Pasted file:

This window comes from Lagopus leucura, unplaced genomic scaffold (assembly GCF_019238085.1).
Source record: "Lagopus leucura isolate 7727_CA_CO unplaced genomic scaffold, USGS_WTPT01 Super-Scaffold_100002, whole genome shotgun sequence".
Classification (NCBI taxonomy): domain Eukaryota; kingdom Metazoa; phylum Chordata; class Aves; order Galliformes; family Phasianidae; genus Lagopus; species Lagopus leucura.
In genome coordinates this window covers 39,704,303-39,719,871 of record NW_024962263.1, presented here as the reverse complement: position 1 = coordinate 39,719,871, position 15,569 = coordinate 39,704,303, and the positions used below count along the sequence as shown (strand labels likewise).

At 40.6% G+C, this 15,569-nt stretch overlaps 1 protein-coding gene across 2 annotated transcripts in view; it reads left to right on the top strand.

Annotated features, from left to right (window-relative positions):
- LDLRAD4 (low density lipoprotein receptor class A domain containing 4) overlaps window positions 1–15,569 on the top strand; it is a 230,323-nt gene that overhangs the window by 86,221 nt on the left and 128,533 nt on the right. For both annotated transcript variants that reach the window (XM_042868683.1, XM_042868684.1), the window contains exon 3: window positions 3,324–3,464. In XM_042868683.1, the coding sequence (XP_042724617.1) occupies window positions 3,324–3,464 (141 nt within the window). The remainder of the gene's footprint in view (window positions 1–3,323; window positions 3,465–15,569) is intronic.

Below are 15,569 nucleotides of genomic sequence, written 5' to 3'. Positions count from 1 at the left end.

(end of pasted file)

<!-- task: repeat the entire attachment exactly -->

This window comes from Lagopus leucura, unplaced genomic scaffold (assembly GCF_019238085.1).
Source record: "Lagopus leucura isolate 7727_CA_CO unplaced genomic scaffold, USGS_WTPT01 Super-Scaffold_100002, whole genome shotgun sequence".
Classification (NCBI taxonomy): domain Eukaryota; kingdom Metazoa; phylum Chordata; class Aves; order Galliformes; family Phasianidae; genus Lagopus; species Lagopus leucura.
In genome coordinates this window covers 39,704,303-39,719,871 of record NW_024962263.1, presented here as the reverse complement: position 1 = coordinate 39,719,871, position 15,569 = coordinate 39,704,303, and the positions used below count along the sequence as shown (strand labels likewise).

At 40.6% G+C, this 15,569-nt stretch overlaps 1 protein-coding gene across 2 annotated transcripts in view; it reads left to right on the top strand.

Annotated features, from left to right (window-relative positions):
- LDLRAD4 (low density lipoprotein receptor class A domain containing 4) overlaps window positions 1–15,569 on the top strand; it is a 230,323-nt gene that overhangs the window by 86,221 nt on the left and 128,533 nt on the right. For both annotated transcript variants that reach the window (XM_042868683.1, XM_042868684.1), the window contains exon 3: window positions 3,324–3,464. In XM_042868683.1, the coding sequence (XP_042724617.1) occupies window positions 3,324–3,464 (141 nt within the window). The remainder of the gene's footprint in view (window positions 1–3,323; window positions 3,465–15,569) is intronic.

Below are 15,569 nucleotides of genomic sequence, written 5' to 3'. Positions count from 1 at the left end.